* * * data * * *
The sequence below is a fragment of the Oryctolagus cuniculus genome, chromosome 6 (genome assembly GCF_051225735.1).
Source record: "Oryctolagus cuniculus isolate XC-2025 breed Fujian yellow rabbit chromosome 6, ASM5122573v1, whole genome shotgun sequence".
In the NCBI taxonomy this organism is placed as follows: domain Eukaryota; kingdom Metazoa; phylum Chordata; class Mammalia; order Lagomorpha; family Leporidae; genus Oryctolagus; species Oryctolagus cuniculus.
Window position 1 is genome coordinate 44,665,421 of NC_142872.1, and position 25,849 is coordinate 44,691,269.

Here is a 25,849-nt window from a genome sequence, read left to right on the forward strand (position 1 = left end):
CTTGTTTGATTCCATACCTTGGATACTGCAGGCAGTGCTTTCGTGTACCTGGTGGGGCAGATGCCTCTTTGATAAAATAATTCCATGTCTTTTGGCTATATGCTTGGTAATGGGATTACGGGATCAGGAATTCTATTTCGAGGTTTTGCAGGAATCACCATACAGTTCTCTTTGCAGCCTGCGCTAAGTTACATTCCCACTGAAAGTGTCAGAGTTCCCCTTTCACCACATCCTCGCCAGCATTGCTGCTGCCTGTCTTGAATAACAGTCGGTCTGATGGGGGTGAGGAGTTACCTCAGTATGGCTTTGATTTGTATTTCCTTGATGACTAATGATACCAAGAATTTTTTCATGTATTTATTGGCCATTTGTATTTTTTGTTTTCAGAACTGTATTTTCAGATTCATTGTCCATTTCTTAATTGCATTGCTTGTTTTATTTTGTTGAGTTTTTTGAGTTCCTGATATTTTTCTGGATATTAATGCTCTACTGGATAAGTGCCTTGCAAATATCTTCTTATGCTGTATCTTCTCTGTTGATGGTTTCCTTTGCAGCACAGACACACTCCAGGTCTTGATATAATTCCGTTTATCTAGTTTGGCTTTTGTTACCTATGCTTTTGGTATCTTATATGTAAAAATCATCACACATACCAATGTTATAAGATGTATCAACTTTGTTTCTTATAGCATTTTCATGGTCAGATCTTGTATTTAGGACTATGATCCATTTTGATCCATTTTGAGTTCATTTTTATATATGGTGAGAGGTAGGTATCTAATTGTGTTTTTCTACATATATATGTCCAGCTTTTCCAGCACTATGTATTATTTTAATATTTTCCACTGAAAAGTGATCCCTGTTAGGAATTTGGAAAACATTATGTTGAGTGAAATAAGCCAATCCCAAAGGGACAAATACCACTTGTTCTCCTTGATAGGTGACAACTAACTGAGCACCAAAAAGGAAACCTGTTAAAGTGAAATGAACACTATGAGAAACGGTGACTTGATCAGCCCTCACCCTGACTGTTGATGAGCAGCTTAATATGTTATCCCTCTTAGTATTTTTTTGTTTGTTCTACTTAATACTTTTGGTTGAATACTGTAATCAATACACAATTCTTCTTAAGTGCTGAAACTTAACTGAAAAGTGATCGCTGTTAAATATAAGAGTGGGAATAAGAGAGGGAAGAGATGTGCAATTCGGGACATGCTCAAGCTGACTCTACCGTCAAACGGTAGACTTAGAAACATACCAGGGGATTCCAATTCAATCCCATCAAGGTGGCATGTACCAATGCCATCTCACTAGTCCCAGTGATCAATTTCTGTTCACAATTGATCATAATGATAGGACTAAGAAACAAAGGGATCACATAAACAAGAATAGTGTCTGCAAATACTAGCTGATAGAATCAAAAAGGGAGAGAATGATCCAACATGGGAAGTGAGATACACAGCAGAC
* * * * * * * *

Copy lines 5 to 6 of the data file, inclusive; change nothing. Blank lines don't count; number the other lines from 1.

Here is a 25,849-nt window from a genome sequence, read left to right on the forward strand (position 1 = left end):
CTTGTTTGATTCCATACCTTGGATACTGCAGGCAGTGCTTTCGTGTACCTGGTGGGGCAGATGCCTCTTTGATAAAATAATTCCATGTCTTTTGGCTATATGCTTGGTAATGGGATTACGGGATCAGGAATTCTATTTCGAGGTTTTGCAGGAATCACCATACAGTTCTCTTTGCAGCCTGCGCTAAGTTACATTCCCACTGAAAGTGTCAGAGTTCCCCTTTCACCACATCCTCGCCAGCATTGCTGCTGCCTGTCTTGAATAACAGTCGGTCTGATGGGGGTGAGGAGTTACCTCAGTATGGCTTTGATTTGTATTTCCTTGATGACTAATGATACCAAGAATTTTTTCATGTATTTATTGGCCATTTGTATTTTTTGTTTTCAGAACTGTATTTTCAGATTCATTGTCCATTTCTTAATTGCATTGCTTGTTTTATTTTGTTGAGTTTTTTGAGTTCCTGATATTTTTCTGGATATTAATGCTCTACTGGATAAGTGCCTTGCAAATATCTTCTTATGCTGTATCTTCTCTGTTGATGGTTTCCTTTGCAGCACAGACACACTCCAGGTCTTGATATAATTCCGTTTATCTAGTTTGGCTTTTGTTACCTATGCTTTTGGTATCTTATATGTAAAAATCATCACACATACCAATGTTATAAGATGTATCAACTTTGTTTCTTATAGCATTTTCATGGTCAGATCTTGTATTTAGGACTATGATCCATTTTGATCCATTTTGAGTTCATTTTTATATATGGTGAGAGGTAGGTATCTAATTGTGTTTTTCTACATATATATGTCCAGCTTTTCCAGCACTATGTATTATTTTAATATTTTCCACTGAAAAGTGATCCCTGTTAGGAATTTGGAAAACATTATGTTGAGTGAAATAAGCCAATCCCAAAGGGACAAATACCACTTGTTCTCCTTGATAGGTGACAACTAACTGAGCACCAAAAAGGAAACCTGTTAAAGTGAAATGAACACTATGAGAAACGGTGACTTGATCAGCCCTCACCCTGACTGTTGATGAGCAGCTTAATATGTTATCCCTCTTAGTATTTTTTTGTTTGTTCTACTTAATACTTTTGGTTGAATACTGTAATCAATACACAATTCTTCTTAAGTGCTGAAACTTAACTGAAAAGTGATCGCTGTTAAATATAAGAGTGGGAATAAGAGAGGGAAGAGATGTGCAATTCGGGACATGCTCAAGCTGACTCTACCGTCAAACGGTAGACTTAGAAACATACCAGGGGATTCCAATTCAATCCCATCAAGGTGGCATGTACCAATGCCATCTCACTAGTCCCAGTGATCAATTTCTGTTCACAATTGATCATAATGATAGGACTAAGAAACAAAGGGATCACATAAACAAGAATAGTGTCTGCAAATACTAGCTGATAGAATCAAAAAGGGAGAGAATGATCCAACATGGGAAGTGAGATACACAGCAGAC